However, I know very little about the author Roald Dahl. So, I am delighted to have the opportunity came to learn about his life in his own words. From the 1920s as a schoolboy to his mother's death in the 1960s, Roald Dahl wrote his mother hundreds of letters. She kept them all, letters and envelopes.

This book is the compilation of these letters. These are a unique perspective on a life and a picture of a young man growing into a man. "Sofie Magdalene was Roald's first audience, but she was also his unacknowledged inspiration to become a writer. One might say Roald's own career as a storyteller begins in these letters."

One note about the book format. The book includes photographs with caption and scanned images of letters and envelopes. For the most part, however, the letters have been transcribed and misspellings corrected for readability "because while, in small doses,  his spelling mistakes can be amusing, over the span go a long book such as this, they can become irritating too." This editorial decision makes the book considerably easier to read.

The book is structured into eight sections, with each section accompanied by editorial notes about the salient details of Roald Dahl's life during that time period. Each section covers about two to four years from 1920s to the 1940s. The final section covers 1946 - 1965; the title "I won't write often" explains the length of time.

The letters begin with a schoolboy's letters home. So many begin with either a thank you to his mother for care packages or an apology for not writing. The youth of the writer comes through in the tone of the letters and the topics he deems letter-worthy. Roald Dahl's school experiences were not always happy ones. Some letters capture the seriousness of this time, but many are sure to leave you smiling. The letters end with a father writing of concerns about his wife and children and a son writing of concerns about his mother.  They speak of illnesses, injuries, and other pragmatic points of life. In between are letters on his work, his travel, his role as a pilot during World War II, and his sojourn in the United States.

The epistolary format is fascinating because it is such a personal reflection of thoughts. At the same time, the format means this is a one-sided conversation.  The editor's commentary provides the context and background for the letters. However, none of Sofie Magdalene's letters have ever been found. So, her side of the conversation will unfortunately never be heard.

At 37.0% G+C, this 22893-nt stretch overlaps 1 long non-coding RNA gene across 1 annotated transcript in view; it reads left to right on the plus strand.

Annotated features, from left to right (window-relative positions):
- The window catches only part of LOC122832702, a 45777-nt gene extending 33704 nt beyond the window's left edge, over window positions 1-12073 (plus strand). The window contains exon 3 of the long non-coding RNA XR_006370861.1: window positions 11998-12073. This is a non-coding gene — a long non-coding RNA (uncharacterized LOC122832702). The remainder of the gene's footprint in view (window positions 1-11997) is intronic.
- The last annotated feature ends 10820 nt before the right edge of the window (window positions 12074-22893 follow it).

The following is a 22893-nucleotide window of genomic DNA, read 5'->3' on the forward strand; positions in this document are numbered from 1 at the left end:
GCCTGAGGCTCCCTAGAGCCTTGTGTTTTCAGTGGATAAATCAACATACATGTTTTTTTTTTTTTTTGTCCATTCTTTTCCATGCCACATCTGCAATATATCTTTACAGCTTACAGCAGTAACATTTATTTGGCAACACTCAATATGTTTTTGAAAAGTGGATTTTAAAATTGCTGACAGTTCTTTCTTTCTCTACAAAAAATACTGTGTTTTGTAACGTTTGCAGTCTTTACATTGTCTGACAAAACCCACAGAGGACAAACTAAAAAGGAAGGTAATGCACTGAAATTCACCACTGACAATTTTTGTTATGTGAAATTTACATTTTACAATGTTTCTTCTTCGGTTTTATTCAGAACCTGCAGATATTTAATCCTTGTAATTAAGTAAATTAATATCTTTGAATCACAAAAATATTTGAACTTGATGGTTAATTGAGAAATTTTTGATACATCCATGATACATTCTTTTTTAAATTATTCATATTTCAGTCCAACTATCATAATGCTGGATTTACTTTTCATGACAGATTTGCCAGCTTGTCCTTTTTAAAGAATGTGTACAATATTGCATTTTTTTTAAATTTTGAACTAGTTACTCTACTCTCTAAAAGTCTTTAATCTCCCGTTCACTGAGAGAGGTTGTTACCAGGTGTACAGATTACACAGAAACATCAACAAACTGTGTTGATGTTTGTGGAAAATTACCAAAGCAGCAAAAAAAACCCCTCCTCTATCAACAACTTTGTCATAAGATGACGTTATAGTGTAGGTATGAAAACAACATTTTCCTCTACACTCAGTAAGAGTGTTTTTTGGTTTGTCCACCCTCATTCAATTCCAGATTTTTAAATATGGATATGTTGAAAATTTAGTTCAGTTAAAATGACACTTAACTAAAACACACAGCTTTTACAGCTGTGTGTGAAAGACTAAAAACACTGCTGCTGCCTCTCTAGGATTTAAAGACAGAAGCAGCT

What a lucky mother to have a child who was such a prolific, detailed correspondent! What a lucky son to have the inspiration of his mother! What lucky readers that the correspondence was preserved and is now shared.

Please share your thoughts and leave a comment. I would love to "talk" to you.

Sunday, September 4, 2016

Little Nothing

Title:  Little Nothing
Author:  Marisa Silver
Publication Information:  Blue Rider Press. 2016. 352 pages.
ISBN:  0399167927 / 978-0399167928

Book Source:  I received this book as a publisher's galley through NetGalley free of cost in exchange for an honest review.

Opening Sentence:  "'redstavte si kvetini!' the midwife yells, her voice reading the baby as warped and concave sounds."

Favorite Quote:  "... sometimes you can spend a lot of sorrow trying to change things for the better when what was first was best. It's only that you were too foolish to realize it."

I am not entirely sure what this book was about. I do know that it's one of the oddest books I have read in quite a while. The interpretation of the book, I suppose differs based on how from which perspective you analyze it.

In its entirety, the story seems a retelling of an old folk tale to mythological story. Despite the indications, there is no note that the book is a retelling of a old tale. "In an unnamed country at the beginning of the last century..." So begins the description of the book. This description is reminiscent of the beginnings of a fairy tale. "Once upon a time in a land far way..." The story is based on a childless couple who would do anything for a child; this too is a beginning for many a fairy tale. Warranted, this book is less a fairy tale and more a tale of horror with wolves, werewolves, humans who are monsters, and so-called monsters who are so very human.

Pavla is one of the two main characters of the book; this book is the story of her life. She is born to parents who have longed for a child, enough to seek gypsy tonics and prescription as an intervention and means to get pregnant. Pavla is born a dwarf in a place and at a time where that is viewed unfortunately as a deformity, a curse, something to be cured, and even something to be feared. In some ways, Pavla's issue throughout her life is one which many women face - the issue of being defined by and judged by physical appearances. Whether beautiful or seemingly monstrous, Pavla is haunted by the world's perceptions of her physical nature. Her survival throughout depends on her ability to transform herself and escape her current situation. In this sense, the book could be interpreted as commentary on the definition of beauty and the views that confine women to certain stereotypes. However, Pavla's transformations are too fantastic, too abrupt, and too far removed from reality for a "real" interpretation to come through.

Danilo is the man who has loved Pavla since the day he meets her. He ends up responsible for one of Pavla's transformations in a horrific way, but he loves her still. His love ends up a protective one as Pavla's transformations continue. Through it all, Danilo himself transforms from a meek, scared boy into a strong man.